golem

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golem

(gō`ləm) [Heb.,=an undeveloped lump], in medieval Jewish legend, an automatonlike servant made of clay and given life by means of a charm, or shem [Heb.,=name, or the name of God]. Golems were attributed in Jewish legend to several rabbis in different European countries. The most famous legend centered around Rabbi Löw, of 16th-century Prague. After molding the golem and endowing it with life, Rabbi Löw was forced to destroy the clay creature after it ran amok.

Bibliography

See J. Trachtenberg, Jewish Magic and Superstition (1939, repr. 1961); M. Idel, Golem (1989).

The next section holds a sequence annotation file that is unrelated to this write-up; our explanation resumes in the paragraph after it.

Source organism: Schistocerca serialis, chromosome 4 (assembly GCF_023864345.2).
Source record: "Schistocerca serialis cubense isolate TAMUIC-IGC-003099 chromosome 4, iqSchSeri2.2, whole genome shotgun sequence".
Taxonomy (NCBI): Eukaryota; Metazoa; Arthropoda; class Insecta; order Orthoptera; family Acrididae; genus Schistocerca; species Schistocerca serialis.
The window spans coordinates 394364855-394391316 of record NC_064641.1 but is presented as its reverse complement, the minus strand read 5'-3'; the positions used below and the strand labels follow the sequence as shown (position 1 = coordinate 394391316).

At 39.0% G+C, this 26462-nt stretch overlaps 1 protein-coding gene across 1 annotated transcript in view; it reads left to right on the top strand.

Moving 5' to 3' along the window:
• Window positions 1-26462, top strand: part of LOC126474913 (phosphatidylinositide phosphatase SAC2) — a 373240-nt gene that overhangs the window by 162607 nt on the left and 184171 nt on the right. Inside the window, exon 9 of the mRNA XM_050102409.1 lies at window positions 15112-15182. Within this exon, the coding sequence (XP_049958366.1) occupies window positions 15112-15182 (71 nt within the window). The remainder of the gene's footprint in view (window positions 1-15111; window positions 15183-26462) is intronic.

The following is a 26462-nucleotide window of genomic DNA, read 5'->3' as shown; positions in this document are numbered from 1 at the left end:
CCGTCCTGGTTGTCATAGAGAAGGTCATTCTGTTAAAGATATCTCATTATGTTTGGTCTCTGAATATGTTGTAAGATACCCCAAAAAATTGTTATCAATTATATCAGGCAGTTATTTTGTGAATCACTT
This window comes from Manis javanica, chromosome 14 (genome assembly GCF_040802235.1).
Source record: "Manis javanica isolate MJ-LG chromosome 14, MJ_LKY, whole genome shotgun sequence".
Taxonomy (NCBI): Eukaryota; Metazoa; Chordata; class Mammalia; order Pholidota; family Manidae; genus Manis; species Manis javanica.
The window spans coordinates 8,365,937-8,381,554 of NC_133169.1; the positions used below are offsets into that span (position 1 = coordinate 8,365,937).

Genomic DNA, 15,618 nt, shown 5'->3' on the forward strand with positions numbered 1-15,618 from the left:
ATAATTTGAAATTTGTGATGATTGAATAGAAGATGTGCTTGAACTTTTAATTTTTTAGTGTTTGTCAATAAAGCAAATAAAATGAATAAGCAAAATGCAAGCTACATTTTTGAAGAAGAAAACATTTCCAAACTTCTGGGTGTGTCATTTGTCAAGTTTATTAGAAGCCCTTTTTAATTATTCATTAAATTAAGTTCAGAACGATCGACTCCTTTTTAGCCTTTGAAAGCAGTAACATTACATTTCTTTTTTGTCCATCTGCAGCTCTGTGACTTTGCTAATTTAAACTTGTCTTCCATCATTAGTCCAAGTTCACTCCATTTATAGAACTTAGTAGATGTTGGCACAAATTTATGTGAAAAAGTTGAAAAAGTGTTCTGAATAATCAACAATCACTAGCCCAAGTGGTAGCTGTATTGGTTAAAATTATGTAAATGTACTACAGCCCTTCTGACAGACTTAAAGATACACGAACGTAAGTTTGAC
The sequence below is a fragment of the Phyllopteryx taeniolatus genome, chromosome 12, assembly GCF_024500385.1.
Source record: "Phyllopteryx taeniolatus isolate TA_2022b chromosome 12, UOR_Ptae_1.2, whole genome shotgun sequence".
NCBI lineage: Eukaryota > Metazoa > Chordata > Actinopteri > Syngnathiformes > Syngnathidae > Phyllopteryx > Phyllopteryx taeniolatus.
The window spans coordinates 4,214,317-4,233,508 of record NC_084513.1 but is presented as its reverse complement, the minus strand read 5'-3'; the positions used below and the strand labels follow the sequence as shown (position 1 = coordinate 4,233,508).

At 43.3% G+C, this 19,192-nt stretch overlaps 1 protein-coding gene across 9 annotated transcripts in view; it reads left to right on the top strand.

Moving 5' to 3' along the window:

golem

automaton homunculus performs duties not permissible for Jews. [Jew. Legend: Jobes, 674]
See: Servant
References in periodicals archive ?
Bound together in the Jewish cultural psyche, the Maharal and the Golem of Prague are unique figures in Jewish folklore.
Given this, it is a tribute to the Maharal and the incredibly high esteem he was held in by both Jews and non-Jews that the Golem of Prague has become solely his creation.